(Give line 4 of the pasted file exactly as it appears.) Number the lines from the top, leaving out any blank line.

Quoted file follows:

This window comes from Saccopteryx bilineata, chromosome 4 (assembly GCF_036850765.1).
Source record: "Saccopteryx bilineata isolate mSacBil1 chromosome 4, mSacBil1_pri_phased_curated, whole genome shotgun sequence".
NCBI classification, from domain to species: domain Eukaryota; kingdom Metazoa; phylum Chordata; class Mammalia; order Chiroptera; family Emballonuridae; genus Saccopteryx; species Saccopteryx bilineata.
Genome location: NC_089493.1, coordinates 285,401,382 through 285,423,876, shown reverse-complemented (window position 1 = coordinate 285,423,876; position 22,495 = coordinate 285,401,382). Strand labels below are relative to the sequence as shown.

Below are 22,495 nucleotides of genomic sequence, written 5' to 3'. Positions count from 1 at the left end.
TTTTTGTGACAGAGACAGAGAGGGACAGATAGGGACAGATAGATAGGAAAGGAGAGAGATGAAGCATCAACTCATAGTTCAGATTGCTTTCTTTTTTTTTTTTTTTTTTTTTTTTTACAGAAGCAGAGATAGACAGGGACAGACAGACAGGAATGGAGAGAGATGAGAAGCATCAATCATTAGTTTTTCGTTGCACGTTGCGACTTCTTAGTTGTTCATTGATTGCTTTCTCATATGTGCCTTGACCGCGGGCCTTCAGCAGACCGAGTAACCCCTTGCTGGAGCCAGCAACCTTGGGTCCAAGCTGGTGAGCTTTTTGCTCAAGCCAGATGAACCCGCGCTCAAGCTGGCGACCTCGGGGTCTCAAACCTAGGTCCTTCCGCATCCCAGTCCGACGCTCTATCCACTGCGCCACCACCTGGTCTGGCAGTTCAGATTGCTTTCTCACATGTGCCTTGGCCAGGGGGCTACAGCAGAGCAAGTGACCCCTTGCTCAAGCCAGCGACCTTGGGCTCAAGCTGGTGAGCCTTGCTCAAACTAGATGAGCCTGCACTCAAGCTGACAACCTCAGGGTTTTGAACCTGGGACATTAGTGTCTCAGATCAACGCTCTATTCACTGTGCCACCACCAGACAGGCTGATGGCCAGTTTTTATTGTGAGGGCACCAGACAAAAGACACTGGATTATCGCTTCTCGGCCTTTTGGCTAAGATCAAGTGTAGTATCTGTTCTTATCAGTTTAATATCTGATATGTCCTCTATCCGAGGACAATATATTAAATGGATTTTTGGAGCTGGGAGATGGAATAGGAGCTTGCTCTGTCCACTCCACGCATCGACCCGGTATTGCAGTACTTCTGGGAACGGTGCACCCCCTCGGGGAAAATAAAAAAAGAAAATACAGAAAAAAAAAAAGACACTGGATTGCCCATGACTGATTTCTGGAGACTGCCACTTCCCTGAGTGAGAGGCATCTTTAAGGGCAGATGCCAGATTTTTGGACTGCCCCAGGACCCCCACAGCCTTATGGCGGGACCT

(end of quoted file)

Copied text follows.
Genome location: NC_089493.1, coordinates 285,401,382 through 285,423,876, shown reverse-complemented (window position 1 = coordinate 285,423,876; position 22,495 = coordinate 285,401,382). Strand labels below are relative to the sequence as shown.